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Ephesus Church

Ephesus Church

Ephesus Church

Everyone is curious about what Jesus would say if you wrote to our church. Early in the book of Revelation, the Apostle John tells us about seven letters that Jesus wrote to churches in what is well known as Turkey. We typically think of this region of the world as having always been Muslim, but this is not the case. The region of Turkey was once a place where there were many thriving churches.

What happened there? And Jesus sent letters. Answers may be found in the letters that Jesus wrote to them so many years ago. The first of these letters are written to the church in Ephesus, located in the eastern province of the Roman Empire.

Ephesus Church
Ephesus Church

Ephesus was an emporium that had few equals in the world. A new city in Asia was more famous or more populous. It was also significant politically. It was the home of the Roman governor and was frequently the scene of very important trials. The episode was a notorious center of pagan superstition; it was famous for the Ephesian letters, amulets, and charms that were supposed to be infallible remedies for sickness, to bring children to those who were childless, and to ensure success in any undertaking, and people came from all over the world to buy them. In Ephesus, pagan religion was at its strongest; it was the center of worship for Artemis or Diana.

Diana was the goddess of fertility, life, and reproduction. So, worshiping Diana was immoral beyond description. The temple was one of the seven wonders of the ancient world; only the foundation and one column remain of this temple, which measured 425 feet long, 220 feet wide, and 60 feet high, with 120 columns each standing 60 feet tall. The center portion was roofed over with cypress, and the statue of Diana was considered to be the most sacred in the ancient world. This massive complex was the religious,  cultural, and economic center of the city. It contained the Bank of Asia and, ironically, was also a haven for hardened criminals who could legally find refuge within its borders. The city’s economy is also dependent upon the massive sales of figurines of the goddess Diana.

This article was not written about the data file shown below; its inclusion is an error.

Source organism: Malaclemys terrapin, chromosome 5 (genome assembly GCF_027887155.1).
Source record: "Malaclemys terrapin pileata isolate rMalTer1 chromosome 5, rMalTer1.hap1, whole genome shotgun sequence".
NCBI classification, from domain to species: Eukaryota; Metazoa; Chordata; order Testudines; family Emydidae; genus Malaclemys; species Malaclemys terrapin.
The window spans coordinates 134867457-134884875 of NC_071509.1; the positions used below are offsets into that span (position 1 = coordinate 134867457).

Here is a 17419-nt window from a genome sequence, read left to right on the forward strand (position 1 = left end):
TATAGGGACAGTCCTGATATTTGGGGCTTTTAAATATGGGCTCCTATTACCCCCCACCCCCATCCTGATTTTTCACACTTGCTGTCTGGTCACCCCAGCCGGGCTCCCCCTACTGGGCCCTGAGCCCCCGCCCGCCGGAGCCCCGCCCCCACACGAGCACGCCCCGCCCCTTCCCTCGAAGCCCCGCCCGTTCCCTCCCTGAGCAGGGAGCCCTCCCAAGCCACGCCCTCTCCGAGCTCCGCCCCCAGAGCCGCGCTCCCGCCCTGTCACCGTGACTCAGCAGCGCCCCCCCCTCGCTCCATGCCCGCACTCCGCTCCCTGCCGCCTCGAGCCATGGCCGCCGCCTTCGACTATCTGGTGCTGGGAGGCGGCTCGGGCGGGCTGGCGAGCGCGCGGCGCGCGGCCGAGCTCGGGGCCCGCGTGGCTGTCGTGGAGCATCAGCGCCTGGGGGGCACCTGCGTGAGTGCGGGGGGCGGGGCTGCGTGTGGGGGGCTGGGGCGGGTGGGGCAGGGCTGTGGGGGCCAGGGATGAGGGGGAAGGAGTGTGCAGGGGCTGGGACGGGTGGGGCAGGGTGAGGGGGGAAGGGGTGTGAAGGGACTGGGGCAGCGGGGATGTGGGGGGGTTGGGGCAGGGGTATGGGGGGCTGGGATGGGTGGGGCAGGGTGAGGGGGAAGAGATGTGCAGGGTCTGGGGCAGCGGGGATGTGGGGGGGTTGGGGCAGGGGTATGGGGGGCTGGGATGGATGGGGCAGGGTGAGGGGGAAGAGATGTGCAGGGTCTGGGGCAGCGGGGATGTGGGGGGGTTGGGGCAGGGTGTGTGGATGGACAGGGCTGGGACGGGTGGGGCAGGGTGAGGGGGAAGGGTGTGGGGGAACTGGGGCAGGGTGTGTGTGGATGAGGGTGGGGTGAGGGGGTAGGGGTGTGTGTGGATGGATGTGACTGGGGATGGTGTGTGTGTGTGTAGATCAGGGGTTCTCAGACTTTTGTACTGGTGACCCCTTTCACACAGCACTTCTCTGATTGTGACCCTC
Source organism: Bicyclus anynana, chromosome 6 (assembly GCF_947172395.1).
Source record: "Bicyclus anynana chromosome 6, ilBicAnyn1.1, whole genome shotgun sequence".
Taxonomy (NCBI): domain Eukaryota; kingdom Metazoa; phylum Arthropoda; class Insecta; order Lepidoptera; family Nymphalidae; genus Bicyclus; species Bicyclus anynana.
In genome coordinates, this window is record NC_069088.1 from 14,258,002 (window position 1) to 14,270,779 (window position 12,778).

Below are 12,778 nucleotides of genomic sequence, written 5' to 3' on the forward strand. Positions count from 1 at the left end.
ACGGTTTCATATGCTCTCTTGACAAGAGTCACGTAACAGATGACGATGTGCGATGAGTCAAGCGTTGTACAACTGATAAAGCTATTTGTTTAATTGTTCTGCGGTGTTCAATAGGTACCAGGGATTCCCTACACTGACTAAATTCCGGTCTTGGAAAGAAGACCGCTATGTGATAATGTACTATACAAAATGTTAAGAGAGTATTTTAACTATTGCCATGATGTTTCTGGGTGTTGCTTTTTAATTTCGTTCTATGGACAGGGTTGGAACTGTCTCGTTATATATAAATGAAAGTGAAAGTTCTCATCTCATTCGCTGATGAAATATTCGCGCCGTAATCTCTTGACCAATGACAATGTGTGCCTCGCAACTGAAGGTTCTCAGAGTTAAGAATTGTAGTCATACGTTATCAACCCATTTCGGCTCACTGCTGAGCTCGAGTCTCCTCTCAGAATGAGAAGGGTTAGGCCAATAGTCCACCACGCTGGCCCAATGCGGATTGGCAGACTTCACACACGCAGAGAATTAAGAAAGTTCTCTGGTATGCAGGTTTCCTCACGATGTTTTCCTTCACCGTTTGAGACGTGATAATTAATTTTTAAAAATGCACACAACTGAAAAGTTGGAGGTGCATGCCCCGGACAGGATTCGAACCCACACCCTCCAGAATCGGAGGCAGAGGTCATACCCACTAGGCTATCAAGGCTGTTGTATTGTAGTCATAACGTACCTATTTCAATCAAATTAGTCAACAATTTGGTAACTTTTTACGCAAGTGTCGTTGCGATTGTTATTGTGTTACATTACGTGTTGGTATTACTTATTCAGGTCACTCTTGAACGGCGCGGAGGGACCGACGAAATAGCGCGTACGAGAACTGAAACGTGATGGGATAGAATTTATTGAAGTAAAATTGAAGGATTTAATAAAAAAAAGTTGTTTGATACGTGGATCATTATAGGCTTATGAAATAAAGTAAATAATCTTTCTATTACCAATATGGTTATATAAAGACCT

Ephesus also contained an impressive theater that could accommodate 25,000 people. It was originally designed for theatrical performances, but later alterations allowed the gladiatorial contest to be held there. It was in this theater that the mob gathered to rally against Paul the Apostle. The Church at Ephesus was probably founded by the Apostle Paul and by early Christians named Aquila and Priscilla.

Paul ministered there for more than two years and later left Timothy there to carry on the work. Christian tradition holds that after Jesus’ resurrection, the Apostle John brought Mary, the mother of Jesus, to Ephesus. But they took up residence during the remaining years.

Even today, one can visit what is reportedly the gravesite of the Apostle John. It was in this economically wealthy, politically influential, and religiously corrupt city that the congregation of Christians met for worship, discipleship, and evangelism. And this was one of the churches that received a personal letter from Jesus Christ himself.

Write to the angel of the Church at Ephesus:

These are the words of Him who holds the seven stars in His right hand and walks among the seven golden lampstands.
I know your deeds, your hard work, and your perseverance. I know that you cannot tolerate wickedness.
Man, I thank you that you have tested those who claim to be apostles but are not and have found them false.
You have persevered and endured hardships for my sake and have not grown weary.
Yet I hold this against you:
You have forsaken your first love.
Remember the height from which you have fallen! Repent and do the things you did at first.
If you do not repent, I will come to you and remove your lampstand from its place.
But you have this in your favor:
You hate the practices of the Nicolaitans, which I also hate. Let him who has an ear hear what the
The Spirit says to the churches:
To him who triumphs,
I will give you the right to eat from the tree of life, which is in the paradise of God. through the eyes of God.

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